TARRYTOWN, N.Y. (CBSNewYork/AP) -- New York state has planned innovative measures to protect fish and people during the construction of the new Tappan Zee Bridge, according to an environmental impact released Wednesday.
The report says residents will have 24-hour online video access and will be able check noise and air quality levels. It says any excessive noise has to be stopped an hour after it's reported and pile driving will generally be prohibited between 7 p.m. and 7 a.m.
WCBS 880's Paul Murnane reports
It says an underwater "curtain" of bubbles will be used to minimize the acoustic effect of pile driving on fish. Dredging will be limited to avoid peak migration and spawning.
It says the state no longer plans to take anyone's property. Nine households had been targeted in the draft, but design changes were made.
1010 WINS' Al Jones reports
It also concludes that the bridge will have no major, lasting environmental effects. Dredging will affect some life forms in the riverbed, however, and builders will have to undertake environmental programs elsewhere in the river to compensate, the report says.
"Every step possible is being included to protect residents, protect the river and protect the environment," said Gov. Andrew Cuomo's special advisor Brian Conybeare.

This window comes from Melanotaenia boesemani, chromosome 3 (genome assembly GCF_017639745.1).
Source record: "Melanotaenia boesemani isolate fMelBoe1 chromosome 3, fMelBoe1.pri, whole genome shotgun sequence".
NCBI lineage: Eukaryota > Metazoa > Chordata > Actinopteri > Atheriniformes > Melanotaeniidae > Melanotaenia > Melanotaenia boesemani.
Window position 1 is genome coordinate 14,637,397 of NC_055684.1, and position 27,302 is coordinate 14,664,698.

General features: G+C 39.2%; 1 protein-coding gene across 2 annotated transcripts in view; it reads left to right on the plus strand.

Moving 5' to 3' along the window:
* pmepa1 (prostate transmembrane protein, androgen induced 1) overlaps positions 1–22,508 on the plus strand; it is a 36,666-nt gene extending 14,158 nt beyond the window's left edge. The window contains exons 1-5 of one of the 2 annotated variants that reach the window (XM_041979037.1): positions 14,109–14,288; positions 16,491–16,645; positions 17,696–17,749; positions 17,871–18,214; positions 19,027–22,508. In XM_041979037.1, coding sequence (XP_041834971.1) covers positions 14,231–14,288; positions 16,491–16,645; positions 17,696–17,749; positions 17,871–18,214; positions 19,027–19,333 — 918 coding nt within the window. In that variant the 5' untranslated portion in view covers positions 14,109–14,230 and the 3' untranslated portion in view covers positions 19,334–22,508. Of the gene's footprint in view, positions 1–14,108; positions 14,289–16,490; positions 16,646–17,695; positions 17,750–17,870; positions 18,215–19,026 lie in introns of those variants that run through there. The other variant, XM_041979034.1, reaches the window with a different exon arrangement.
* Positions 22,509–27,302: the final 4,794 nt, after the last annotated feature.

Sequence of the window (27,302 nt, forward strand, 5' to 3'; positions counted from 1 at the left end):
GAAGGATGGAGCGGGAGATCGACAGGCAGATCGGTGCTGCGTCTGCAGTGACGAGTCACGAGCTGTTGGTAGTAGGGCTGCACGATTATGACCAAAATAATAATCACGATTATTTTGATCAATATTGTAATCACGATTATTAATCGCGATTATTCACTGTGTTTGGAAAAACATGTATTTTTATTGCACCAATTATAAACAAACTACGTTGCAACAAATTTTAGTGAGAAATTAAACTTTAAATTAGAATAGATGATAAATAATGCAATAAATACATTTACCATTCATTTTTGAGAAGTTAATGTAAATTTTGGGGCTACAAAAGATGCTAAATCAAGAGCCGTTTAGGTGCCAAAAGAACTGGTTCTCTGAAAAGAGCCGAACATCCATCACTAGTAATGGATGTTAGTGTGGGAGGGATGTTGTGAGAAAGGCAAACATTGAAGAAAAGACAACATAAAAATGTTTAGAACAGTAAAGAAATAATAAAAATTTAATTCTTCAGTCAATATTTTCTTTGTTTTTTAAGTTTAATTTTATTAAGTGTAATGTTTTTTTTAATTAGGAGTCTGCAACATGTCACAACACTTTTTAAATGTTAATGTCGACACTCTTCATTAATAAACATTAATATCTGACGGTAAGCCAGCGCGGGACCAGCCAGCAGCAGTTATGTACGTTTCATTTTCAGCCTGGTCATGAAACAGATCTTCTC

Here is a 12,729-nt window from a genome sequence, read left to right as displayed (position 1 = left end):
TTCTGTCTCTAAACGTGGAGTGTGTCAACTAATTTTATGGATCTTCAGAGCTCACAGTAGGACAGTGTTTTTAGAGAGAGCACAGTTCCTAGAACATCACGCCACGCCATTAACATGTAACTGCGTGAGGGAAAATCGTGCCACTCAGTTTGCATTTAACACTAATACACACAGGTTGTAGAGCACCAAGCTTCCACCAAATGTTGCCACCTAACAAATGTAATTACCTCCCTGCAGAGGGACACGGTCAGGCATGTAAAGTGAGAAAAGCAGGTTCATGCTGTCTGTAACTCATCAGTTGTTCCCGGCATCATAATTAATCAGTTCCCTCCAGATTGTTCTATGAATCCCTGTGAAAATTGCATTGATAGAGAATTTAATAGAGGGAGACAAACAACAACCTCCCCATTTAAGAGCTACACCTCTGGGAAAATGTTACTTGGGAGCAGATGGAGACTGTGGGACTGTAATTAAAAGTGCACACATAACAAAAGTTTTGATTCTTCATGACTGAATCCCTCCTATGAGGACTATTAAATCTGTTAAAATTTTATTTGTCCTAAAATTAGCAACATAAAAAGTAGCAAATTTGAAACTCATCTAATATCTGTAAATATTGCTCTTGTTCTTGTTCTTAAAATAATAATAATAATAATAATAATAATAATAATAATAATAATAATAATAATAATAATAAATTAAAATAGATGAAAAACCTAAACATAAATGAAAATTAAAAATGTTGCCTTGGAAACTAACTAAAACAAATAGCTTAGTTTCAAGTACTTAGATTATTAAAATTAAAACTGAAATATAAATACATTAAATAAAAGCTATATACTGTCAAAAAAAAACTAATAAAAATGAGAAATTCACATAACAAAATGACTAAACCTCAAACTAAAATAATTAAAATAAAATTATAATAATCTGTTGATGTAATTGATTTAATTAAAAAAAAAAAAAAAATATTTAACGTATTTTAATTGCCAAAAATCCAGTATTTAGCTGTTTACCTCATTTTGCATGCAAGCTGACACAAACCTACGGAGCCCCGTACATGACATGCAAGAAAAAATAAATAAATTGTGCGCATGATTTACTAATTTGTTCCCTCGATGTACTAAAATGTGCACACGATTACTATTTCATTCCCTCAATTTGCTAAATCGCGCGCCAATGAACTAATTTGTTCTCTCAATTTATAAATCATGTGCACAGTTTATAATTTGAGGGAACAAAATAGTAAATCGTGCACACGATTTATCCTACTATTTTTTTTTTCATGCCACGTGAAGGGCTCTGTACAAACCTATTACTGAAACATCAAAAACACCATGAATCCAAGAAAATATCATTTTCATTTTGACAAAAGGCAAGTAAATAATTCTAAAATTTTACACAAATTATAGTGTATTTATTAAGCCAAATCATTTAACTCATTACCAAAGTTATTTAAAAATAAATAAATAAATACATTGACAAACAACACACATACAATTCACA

The report also reveals no change in the plans for rapid transit, a concern for many who felt train or bus systems should be incorporated.
The bridge will be built strong enough to handle commuter trains but no new transit lines are being built to take advantage of that. Gov. Andrew Cuomo's office has promised that at least during rush hour, there will be lanes dedicated to buses.
But Josh Verleun with Riverkeeper said there are still transit and other deficiencies in the plan.
"It really seems like the state knew what they wanted to build and that this process was really built around supporting the option that they already had planned to build," he said.
The report continues to call for demolition of the existing bridge, disappointing enthusiasts who had been calling for it to become a car-free greenway, like Manhattan's High Line.
Executive director of the New York State Thruway Authority Thomas Madison said at a public meeting that they are intending to demolish the old bridge, according to a report in the Journal News.
"It would have provided tourists and residents with a world-class destination. I think it could have generated some revenue," Greenburgh Town Supervisor Paul Feiner told WCBS 880's Paul Murnane, who was among those in support of a greenway.
Feiner said he hopes the decision isn't etched in stone.
Gov. Cuomo has said that the idea of a park on the original span would be an exciting opportunity.
State officials have vowed to hear all concerns and have embarked on a new push for transparency and inclusiveness.
Construction is expected to begin late this year or early next year and to last about five years. But first, a builder has to be chosen from among three that submitted bids.
For more information about the project, visit www.newnybridge.com.
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